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Jan Sammers - An Interpretation of the Dimensions of the Pyramids of Giza

Jan Sammers - An Interpretation of the Dimensions of the Pyramids of Giza

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Published by Khepri
An Interpretation of the Dimensions of the Pyramids of Giza - Precession
An Interpretation of the Dimensions of the Pyramids of Giza - Precession

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Published by: Khepri on Apr 14, 2012
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04/30/2013

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 An Interpretation of the Dimensions of the Pyramids of Gizah
I. Precession of the Axis of the Earth
1.
In 1925 T. H. Cole, the topographer who established the modernsystem of triangulation for the Egyptian state, published a report onthe dimensions of the base of the Great Pyramid of Gizah. Coleundertook his survey under the impulsion of the EgyptologistLudwing Borchardt, who thought that an accurate report would helpin separating facts from fiction in the matter of the geometry of thePyramid. But no effort has thus far been made to exploit the precision achieved by Cole.Cole reports the following data for the length of the sides:
West 230.357South 230.454East 230.391 North 230.253
The earlier survey conducted by Sir Flinders Petrie had ended withuncertain results; Petrie had difficulty in delimiting the exact positionof the corners, due to the disappearance of many of the blocks. By anextensive sounding of the foundations, Cole was able ascertain the position of the corners with reasonable assurance: he computes asfollows the maximum possible error in his values for the length of the sides:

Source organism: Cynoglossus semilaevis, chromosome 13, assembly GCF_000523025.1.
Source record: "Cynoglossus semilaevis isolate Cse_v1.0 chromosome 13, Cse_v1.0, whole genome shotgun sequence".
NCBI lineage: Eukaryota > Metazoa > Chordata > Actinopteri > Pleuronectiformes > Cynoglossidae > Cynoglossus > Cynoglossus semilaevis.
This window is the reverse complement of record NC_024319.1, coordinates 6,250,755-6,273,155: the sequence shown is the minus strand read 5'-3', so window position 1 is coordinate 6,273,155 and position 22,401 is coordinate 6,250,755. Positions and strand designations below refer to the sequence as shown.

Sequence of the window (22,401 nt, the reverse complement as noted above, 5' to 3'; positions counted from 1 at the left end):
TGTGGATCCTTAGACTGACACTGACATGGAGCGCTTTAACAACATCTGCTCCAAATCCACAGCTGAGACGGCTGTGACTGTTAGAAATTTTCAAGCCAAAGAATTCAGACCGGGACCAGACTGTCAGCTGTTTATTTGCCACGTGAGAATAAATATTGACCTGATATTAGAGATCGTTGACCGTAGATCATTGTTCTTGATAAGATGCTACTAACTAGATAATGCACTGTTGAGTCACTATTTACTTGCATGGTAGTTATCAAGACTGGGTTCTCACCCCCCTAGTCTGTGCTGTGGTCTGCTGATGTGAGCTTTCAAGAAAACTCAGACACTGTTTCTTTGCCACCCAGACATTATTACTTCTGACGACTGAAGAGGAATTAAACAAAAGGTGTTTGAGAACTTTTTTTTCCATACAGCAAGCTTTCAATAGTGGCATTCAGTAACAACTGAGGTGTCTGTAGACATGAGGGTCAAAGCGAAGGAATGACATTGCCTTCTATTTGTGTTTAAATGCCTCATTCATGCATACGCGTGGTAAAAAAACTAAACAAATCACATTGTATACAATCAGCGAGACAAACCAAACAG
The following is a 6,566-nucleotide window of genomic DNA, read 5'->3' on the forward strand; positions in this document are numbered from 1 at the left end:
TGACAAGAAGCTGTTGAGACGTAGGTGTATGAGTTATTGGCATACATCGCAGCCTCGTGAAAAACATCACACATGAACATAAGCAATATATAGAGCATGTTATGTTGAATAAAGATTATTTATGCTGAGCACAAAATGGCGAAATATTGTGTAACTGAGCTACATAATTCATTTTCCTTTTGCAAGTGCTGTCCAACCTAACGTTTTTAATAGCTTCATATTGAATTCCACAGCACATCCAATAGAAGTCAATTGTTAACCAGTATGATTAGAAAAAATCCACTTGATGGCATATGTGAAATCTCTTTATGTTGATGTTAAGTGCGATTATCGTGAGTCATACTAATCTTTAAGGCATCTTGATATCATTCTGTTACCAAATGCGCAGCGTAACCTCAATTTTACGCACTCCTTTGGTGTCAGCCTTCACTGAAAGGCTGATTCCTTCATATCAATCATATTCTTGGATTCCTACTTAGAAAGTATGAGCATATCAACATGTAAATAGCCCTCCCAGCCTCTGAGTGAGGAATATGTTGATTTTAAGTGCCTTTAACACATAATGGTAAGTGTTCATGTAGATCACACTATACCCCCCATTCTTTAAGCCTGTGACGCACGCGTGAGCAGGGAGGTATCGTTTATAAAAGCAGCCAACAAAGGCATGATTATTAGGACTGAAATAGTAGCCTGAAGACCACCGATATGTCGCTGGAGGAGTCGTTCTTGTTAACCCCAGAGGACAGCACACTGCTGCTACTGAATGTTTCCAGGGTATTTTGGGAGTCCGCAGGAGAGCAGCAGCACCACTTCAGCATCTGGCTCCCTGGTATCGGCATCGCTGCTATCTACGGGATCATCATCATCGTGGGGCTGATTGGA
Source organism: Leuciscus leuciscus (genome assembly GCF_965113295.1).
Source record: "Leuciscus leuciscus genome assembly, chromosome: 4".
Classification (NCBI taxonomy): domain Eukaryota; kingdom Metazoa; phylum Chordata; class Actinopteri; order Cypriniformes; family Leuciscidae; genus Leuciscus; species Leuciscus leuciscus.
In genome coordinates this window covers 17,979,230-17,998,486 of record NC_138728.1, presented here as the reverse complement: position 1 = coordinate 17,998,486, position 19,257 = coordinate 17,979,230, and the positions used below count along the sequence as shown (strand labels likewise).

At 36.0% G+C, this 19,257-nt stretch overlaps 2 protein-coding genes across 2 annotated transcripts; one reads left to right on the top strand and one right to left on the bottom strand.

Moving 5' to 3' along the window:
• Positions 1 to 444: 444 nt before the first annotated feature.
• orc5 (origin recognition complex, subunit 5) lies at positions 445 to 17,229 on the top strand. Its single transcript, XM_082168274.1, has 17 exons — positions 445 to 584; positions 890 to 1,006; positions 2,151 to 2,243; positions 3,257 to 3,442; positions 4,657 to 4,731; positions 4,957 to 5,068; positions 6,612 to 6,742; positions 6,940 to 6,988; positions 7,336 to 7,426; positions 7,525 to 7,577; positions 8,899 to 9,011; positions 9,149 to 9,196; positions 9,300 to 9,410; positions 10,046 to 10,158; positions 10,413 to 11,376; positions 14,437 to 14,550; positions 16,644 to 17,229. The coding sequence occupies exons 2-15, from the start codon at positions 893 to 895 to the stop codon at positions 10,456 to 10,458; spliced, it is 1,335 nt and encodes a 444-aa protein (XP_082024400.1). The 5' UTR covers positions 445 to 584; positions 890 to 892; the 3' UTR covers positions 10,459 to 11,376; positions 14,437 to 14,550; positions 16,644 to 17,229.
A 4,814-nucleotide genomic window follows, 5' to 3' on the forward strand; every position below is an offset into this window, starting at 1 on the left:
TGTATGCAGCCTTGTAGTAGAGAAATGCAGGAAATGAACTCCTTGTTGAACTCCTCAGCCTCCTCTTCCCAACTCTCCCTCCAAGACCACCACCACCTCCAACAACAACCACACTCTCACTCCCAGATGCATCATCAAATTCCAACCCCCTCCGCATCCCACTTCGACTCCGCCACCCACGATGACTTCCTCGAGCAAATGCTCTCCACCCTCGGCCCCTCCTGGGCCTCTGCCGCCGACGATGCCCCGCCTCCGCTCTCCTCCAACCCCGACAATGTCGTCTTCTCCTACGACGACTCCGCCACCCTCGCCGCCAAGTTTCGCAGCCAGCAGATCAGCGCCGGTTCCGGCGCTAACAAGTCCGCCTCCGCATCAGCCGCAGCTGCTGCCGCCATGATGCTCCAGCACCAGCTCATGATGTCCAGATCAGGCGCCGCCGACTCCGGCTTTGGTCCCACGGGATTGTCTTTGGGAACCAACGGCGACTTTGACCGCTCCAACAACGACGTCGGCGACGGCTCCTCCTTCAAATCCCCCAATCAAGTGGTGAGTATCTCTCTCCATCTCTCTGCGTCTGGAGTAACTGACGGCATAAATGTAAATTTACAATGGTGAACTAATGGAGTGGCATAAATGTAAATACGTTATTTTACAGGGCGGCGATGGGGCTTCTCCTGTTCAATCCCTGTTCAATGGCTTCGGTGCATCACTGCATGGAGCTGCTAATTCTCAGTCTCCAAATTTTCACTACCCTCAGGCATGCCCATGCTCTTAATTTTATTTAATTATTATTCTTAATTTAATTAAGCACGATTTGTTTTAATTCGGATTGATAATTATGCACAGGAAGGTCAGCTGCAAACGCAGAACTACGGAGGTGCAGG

North side 6 mm. at either endEast side 6 mm. at either endSouth side 10 mm. at the West end30 mm. at the East endWest side 30 mm. at either end
It is generally agreed that the lineal standard used in theconstruction of the Great Pyramid is the Egyptian royal cubit of 525
 
 An Interpretation of the Dimensions of the Pyramids of Gizah
2
mm. This cubit is based on a foot of 300 mm. (which is the basicstandard of all ancient metric systems) and on the correspondingcubit of 450 mm. From the cubit of 450 mm. there was derived aspecial cubit of 525 mm. called royal cubit; the royal cubit is aninstance of a septenary unit of length, because it is composed of 7hands or 28 fingers, whereas the normal cubit is divided into 6 handsor 24 fingers.
1
The royal cubit was the standard most frequentlyemployed in Pharaonic Egypt and its use is documented since predynastic times.
2.
It is generally agreed among scholars that the correct value of theEgyptian royal cubit is 525 mm., but it has also been noted that often buildings and measuring rods indicate a value of about 524 and valueof almost 527. These values do not result from an imprecision of thestandard, but have a specific metrological explanation.In 1888 the Egyptologist Heinrich Brugsch, following the ideasdeveloped by Pietro Bortolotti, came to the realization that theEgyptian unit of weight called
qdt 
(
kite